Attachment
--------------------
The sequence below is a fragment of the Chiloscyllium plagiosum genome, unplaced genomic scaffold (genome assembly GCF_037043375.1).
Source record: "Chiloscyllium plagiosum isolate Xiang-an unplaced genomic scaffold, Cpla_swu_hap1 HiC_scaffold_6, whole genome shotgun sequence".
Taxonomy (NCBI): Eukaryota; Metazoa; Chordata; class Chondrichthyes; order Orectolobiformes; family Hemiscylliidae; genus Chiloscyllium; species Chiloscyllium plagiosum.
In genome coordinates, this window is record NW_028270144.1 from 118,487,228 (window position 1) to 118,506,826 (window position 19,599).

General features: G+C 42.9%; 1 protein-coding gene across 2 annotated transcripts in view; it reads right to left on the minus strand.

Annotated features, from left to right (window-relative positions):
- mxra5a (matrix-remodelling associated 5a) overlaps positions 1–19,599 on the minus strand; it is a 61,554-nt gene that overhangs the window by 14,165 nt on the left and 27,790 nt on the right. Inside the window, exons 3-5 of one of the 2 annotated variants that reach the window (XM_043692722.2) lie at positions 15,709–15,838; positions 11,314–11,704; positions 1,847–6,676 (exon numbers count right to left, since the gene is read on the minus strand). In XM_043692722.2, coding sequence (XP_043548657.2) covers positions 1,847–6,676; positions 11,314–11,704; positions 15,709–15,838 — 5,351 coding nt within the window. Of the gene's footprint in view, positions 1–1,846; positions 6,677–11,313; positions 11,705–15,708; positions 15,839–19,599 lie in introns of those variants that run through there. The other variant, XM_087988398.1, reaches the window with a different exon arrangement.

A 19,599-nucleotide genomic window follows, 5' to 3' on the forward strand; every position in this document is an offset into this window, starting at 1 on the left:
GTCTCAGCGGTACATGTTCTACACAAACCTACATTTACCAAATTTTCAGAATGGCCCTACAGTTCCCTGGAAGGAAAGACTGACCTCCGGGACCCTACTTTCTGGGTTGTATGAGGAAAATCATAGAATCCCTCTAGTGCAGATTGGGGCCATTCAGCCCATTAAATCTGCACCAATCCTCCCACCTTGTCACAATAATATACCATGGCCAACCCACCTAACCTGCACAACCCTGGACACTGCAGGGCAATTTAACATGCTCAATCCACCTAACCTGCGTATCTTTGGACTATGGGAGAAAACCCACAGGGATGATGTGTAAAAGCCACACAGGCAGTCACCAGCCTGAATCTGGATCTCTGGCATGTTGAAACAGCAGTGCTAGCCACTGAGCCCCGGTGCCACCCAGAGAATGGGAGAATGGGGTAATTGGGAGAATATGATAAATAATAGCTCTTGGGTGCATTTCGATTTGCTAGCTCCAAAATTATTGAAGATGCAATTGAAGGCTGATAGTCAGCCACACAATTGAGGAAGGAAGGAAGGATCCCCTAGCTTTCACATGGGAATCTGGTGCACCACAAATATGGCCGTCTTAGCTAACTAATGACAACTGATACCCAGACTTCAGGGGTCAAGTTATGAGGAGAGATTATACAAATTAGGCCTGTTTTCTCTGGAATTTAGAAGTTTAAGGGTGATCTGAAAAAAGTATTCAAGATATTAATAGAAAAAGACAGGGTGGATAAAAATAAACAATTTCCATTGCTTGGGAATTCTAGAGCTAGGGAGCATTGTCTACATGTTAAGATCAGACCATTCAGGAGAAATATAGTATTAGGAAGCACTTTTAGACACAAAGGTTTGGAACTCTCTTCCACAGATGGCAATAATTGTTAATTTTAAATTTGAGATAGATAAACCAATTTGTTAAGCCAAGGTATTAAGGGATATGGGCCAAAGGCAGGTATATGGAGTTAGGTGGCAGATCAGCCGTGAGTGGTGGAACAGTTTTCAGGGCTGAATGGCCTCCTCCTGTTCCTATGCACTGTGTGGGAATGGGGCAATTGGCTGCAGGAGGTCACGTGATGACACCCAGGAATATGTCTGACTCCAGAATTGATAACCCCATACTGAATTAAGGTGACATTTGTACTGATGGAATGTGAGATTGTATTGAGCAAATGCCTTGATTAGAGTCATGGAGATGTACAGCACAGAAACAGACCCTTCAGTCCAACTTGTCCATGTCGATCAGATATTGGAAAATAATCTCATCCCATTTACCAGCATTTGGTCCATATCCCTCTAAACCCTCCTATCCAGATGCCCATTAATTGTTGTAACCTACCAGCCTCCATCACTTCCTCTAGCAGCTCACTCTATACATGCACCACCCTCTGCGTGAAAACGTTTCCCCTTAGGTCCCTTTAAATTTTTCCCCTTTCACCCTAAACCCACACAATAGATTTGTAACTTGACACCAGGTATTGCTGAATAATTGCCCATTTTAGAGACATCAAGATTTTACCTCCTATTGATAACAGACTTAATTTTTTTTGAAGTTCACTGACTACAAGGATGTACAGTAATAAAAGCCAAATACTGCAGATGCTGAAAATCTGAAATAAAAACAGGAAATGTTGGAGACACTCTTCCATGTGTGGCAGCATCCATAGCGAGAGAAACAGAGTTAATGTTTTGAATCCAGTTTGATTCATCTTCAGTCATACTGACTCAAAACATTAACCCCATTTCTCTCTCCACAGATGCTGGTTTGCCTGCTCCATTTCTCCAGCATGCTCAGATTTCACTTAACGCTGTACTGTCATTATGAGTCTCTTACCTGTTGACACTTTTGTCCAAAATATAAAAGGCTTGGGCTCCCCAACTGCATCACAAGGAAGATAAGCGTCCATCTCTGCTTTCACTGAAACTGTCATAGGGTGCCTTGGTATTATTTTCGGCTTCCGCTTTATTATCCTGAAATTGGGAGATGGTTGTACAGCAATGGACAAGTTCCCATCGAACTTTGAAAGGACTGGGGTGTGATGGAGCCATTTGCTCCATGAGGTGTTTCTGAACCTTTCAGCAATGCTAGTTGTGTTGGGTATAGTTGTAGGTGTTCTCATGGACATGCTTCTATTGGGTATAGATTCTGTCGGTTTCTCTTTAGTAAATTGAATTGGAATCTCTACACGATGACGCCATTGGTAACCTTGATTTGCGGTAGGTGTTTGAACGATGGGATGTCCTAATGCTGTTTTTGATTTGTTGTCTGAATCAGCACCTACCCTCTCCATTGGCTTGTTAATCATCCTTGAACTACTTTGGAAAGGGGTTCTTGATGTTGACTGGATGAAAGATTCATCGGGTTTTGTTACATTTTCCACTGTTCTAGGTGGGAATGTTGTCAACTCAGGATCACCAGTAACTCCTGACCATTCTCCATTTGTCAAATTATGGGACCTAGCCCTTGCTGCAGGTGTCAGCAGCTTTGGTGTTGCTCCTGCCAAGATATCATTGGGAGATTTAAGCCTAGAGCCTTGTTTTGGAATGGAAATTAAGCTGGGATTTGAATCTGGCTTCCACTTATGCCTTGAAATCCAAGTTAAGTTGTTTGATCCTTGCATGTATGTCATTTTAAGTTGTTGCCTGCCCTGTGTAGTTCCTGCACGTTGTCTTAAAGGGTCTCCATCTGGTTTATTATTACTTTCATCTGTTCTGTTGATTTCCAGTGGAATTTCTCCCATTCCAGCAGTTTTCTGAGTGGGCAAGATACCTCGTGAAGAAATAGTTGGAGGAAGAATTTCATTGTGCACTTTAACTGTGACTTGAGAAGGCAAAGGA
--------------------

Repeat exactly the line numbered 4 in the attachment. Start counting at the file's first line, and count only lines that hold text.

In genome coordinates, this window is record NW_028270144.1 from 118,487,228 (window position 1) to 118,506,826 (window position 19,599).